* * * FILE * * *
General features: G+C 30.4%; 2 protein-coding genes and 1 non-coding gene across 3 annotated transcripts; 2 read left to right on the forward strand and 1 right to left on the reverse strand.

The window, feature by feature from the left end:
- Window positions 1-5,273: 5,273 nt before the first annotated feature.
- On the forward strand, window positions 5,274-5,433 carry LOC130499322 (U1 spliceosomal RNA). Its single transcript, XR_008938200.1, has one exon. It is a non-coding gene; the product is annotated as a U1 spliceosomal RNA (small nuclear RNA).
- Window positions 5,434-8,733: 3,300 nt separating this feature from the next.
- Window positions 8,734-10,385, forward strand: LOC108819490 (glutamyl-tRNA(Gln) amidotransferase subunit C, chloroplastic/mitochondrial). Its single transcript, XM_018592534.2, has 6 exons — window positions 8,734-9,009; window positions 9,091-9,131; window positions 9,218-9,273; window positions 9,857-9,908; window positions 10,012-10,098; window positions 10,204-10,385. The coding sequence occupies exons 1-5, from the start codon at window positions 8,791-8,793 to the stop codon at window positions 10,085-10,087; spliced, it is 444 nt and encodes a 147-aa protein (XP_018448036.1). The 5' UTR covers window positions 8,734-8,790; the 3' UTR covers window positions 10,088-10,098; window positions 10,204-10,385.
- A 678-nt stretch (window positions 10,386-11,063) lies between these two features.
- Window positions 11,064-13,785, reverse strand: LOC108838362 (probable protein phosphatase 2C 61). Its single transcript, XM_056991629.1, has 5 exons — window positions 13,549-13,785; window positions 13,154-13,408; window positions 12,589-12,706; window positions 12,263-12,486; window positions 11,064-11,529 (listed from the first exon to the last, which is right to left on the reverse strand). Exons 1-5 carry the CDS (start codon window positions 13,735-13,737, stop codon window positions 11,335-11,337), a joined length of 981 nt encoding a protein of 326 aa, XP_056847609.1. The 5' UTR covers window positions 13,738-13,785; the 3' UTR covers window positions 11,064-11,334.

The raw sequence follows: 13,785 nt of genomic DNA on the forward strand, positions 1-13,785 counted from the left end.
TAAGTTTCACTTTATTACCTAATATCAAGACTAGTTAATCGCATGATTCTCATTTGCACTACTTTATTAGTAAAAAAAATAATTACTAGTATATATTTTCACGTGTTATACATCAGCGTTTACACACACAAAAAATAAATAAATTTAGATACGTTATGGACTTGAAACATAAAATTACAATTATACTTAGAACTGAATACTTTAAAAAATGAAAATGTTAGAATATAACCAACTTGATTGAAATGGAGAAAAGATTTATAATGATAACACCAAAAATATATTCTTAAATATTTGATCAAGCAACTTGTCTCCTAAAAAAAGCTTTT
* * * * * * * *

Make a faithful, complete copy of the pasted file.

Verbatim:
General features: G+C 30.4%; 2 protein-coding genes and 1 non-coding gene across 3 annotated transcripts; 2 read left to right on the forward strand and 1 right to left on the reverse strand.

The window, feature by feature from the left end:
- Window positions 1-5,273: 5,273 nt before the first annotated feature.
- On the forward strand, window positions 5,274-5,433 carry LOC130499322 (U1 spliceosomal RNA). Its single transcript, XR_008938200.1, has one exon. It is a non-coding gene; the product is annotated as a U1 spliceosomal RNA (small nuclear RNA).
- Window positions 5,434-8,733: 3,300 nt separating this feature from the next.
- Window positions 8,734-10,385, forward strand: LOC108819490 (glutamyl-tRNA(Gln) amidotransferase subunit C, chloroplastic/mitochondrial). Its single transcript, XM_018592534.2, has 6 exons — window positions 8,734-9,009; window positions 9,091-9,131; window positions 9,218-9,273; window positions 9,857-9,908; window positions 10,012-10,098; window positions 10,204-10,385. The coding sequence occupies exons 1-5, from the start codon at window positions 8,791-8,793 to the stop codon at window positions 10,085-10,087; spliced, it is 444 nt and encodes a 147-aa protein (XP_018448036.1). The 5' UTR covers window positions 8,734-8,790; the 3' UTR covers window positions 10,088-10,098; window positions 10,204-10,385.
- A 678-nt stretch (window positions 10,386-11,063) lies between these two features.
- Window positions 11,064-13,785, reverse strand: LOC108838362 (probable protein phosphatase 2C 61). Its single transcript, XM_056991629.1, has 5 exons — window positions 13,549-13,785; window positions 13,154-13,408; window positions 12,589-12,706; window positions 12,263-12,486; window positions 11,064-11,529 (listed from the first exon to the last, which is right to left on the reverse strand). Exons 1-5 carry the CDS (start codon window positions 13,735-13,737, stop codon window positions 11,335-11,337), a joined length of 981 nt encoding a protein of 326 aa, XP_056847609.1. The 5' UTR covers window positions 13,738-13,785; the 3' UTR covers window positions 11,064-11,334.

The raw sequence follows: 13,785 nt of genomic DNA on the forward strand, positions 1-13,785 counted from the left end.
TAAGTTTCACTTTATTACCTAATATCAAGACTAGTTAATCGCATGATTCTCATTTGCACTACTTTATTAGTAAAAAAAATAATTACTAGTATATATTTTCACGTGTTATACATCAGCGTTTACACACACAAAAAATAAATAAATTTAGATACGTTATGGACTTGAAACATAAAATTACAATTATACTTAGAACTGAATACTTTAAAAAATGAAAATGTTAGAATATAACCAACTTGATTGAAATGGAGAAAAGATTTATAATGATAACACCAAAAATATATTCTTAAATATTTGATCAAGCAACTTGTCTCCTAAAAAAAGCTTTT